UA Flinn Scholar paralyzed while abroad, needs help to come home
A few days into her trip to Spain, Kara Dunn, University of Arizona Honors College physiology major and Flinn Scholar, woke up paralyzed.
Her brother, Ryan Dunn, wrote in a GoFundMe page that, after waking up June 5 "completely paralyzed in a place far from home," Kara Dunn was rushed to a hospital and diagnosed with Guillain-Barré syndrome, a rare autoimmune disorder where a person's body attacks their nerves.
The exact cause of the disease is unknown, but it's often preceded by a respiratory infection or stomach flu.
"The onset of the disorder was very sudden," Ryan Dunn wrote on June 9. "Just the night before, Kara started feeling ill and had tingling sensations in her hands and face. She decided to sleep it off but woke up the next morning unable to move. At the hospital, she was sedated and intubated for severe pneumonia, which further complicated her condition."
Ryan Dunn wrote that he traveled to Spain to be with his sister while she was in the hospital, but as a medical student at the Mayo Clinic in Phoenix, he did not know how long he could stay in the country and wants to bring his sister home so she can recover.
"All we want is for Kara to be able to come home and get the best treatment available so she can regain her strength," Ryan Dunn wrote. "However, the only way this is possible is if she is air evacuated to Arizona."
In an email interview with Jasmine Demers, Daily Wildcat editor in chief, Ryan Dunn said that after further research, it may cost closer to $150,000 to transport Kara home, which is three times more than they originally expected.
After two days, the GoFundMe had raised nearly $40,000 of the $50,000 goal, from 673 people. The link can be found here.
"If you could find it in your hearts, it would mean the world to us if you would be able to spare anything you can afford," Ryan Dunn wrote. "If not, we completely understand. Please share her story with as many friends and family as possible and keep her in your thoughts and prayers."
The donations range in size from $5 to $500, and the GoFundMe page had amassed 1,100 shares on Facebook by Tuesday afternoon. Over the weekend, Ryan Dunn shared an update on the page, saying his sister was starting to show positive signs of recovery.
"From the bottom of our hearts, Thank You," Ryan Dunn wrote. "Your support has made an unimaginable situation so much easier. Kara breathed without the ventilator for 2 hours today, which is so encouraging! We are on track to get her out of ICU very soon."
In an email interview, Ryan Dunn also had a message from Kara for her supporters.
"Kara wants everyone to know that she loves them," he wrote. "I’ve been telling her about comments, donations, and well wishes, and every time she cries when she hears how much people care."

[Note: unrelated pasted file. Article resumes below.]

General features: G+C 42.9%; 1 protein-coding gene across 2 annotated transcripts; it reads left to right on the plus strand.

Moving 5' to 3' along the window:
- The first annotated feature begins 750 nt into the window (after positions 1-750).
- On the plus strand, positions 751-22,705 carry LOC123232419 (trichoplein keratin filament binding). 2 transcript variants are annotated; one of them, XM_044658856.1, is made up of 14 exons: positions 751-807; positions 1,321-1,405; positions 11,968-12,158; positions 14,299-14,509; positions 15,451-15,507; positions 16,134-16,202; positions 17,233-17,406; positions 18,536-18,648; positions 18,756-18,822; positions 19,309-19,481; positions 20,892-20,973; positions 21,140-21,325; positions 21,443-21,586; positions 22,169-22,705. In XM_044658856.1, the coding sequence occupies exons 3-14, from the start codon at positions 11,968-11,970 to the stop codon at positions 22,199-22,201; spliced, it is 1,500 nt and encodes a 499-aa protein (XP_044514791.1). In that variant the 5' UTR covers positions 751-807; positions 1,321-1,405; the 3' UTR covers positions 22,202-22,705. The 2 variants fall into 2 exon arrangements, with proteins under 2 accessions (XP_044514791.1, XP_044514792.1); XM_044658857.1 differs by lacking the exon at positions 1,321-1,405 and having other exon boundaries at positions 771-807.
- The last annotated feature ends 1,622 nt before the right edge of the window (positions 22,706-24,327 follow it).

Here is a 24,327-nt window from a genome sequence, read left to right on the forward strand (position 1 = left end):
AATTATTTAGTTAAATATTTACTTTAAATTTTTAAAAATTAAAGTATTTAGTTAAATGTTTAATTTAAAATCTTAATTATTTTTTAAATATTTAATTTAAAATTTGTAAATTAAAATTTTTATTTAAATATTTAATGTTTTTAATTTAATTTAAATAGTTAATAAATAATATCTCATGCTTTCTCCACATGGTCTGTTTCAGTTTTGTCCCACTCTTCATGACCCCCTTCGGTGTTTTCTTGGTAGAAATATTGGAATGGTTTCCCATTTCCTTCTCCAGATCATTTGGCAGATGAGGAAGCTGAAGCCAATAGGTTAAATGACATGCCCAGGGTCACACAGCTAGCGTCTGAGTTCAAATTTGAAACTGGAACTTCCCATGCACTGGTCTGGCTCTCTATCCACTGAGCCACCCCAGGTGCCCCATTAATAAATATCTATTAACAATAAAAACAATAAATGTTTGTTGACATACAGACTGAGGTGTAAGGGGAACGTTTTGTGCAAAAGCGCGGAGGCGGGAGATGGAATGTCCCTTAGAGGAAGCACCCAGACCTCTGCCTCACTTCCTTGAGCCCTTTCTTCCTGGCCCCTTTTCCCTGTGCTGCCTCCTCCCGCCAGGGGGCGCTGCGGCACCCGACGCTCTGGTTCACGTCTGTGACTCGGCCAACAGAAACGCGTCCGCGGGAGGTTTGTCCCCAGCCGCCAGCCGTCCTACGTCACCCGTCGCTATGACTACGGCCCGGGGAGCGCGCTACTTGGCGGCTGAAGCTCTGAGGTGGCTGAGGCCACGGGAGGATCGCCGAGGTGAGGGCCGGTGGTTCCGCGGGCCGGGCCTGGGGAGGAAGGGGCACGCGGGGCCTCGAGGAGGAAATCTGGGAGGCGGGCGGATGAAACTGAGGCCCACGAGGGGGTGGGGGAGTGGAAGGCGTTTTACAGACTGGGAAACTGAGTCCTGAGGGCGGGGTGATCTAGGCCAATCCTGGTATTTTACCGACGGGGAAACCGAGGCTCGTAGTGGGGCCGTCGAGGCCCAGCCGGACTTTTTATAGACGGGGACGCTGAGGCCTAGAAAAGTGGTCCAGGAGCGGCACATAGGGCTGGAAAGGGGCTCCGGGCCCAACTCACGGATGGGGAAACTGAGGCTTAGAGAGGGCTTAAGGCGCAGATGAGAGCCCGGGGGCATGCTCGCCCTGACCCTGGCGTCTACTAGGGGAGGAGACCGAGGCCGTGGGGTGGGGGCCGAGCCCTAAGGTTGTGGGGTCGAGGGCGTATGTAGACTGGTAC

Carly Stoltenberg, an adjunct professor at Rio Salado College, shared Ryan Dunn's GoFundMe on her Facebook page, where she wrote about her own experiences with Guillian-Barre Syndrome.
"Like [mine], her illness came on suddenly, causing paralysis and the need to be on a ventilator. I know that all of you are familiar with what I went through just one year ago. It was terrifying for me and for my family and friends. The difference with Kara is that GBS showed up while she was in Spain. I cannot imagine how much harder it is for her and her family to be dealing with this while in a foreign country."
Kara Dunn is heading into her junior year at the UA and is also involved in the UA Flying Samaritans, a campus club that is committed to helping undeserved people receive free medical attention and care, particularly in Mexico. As a physiology major, Kara is also particularly interested in researching autoimmune diseases.
In a social media post on Wednesday morning, Ryan Dunn made the announcement that Kara Dunn would be transported via medical flight from Spain to Phoenix this weekend, so long as her condition continues to improve. He also mentioned that Kara's travel insurance has agreed to pay for the flight in full.
"Kara’s medical bills will be very expensive," he wrote. "Thank you so much for everything you have donated. We have discussed it, and Kara would like any donated funds that aren’t used for her treatment, if any, to be donated to research to find cures for autoimmune and neurological illnesses like Guillain-Barre Syndrome."
As of Wednesday afternoon, Kara's GoFundMe page reached over $71,000 raised by 1,100 people in three days.
Ryan Dunn also posted a video of Kara on Wednesday, where she thanked community members for their support.
"I'm doing so much better," Karan Dunn said. "Thank you so, so much to everyone who's making it possible for me to go home soon. I love you all."
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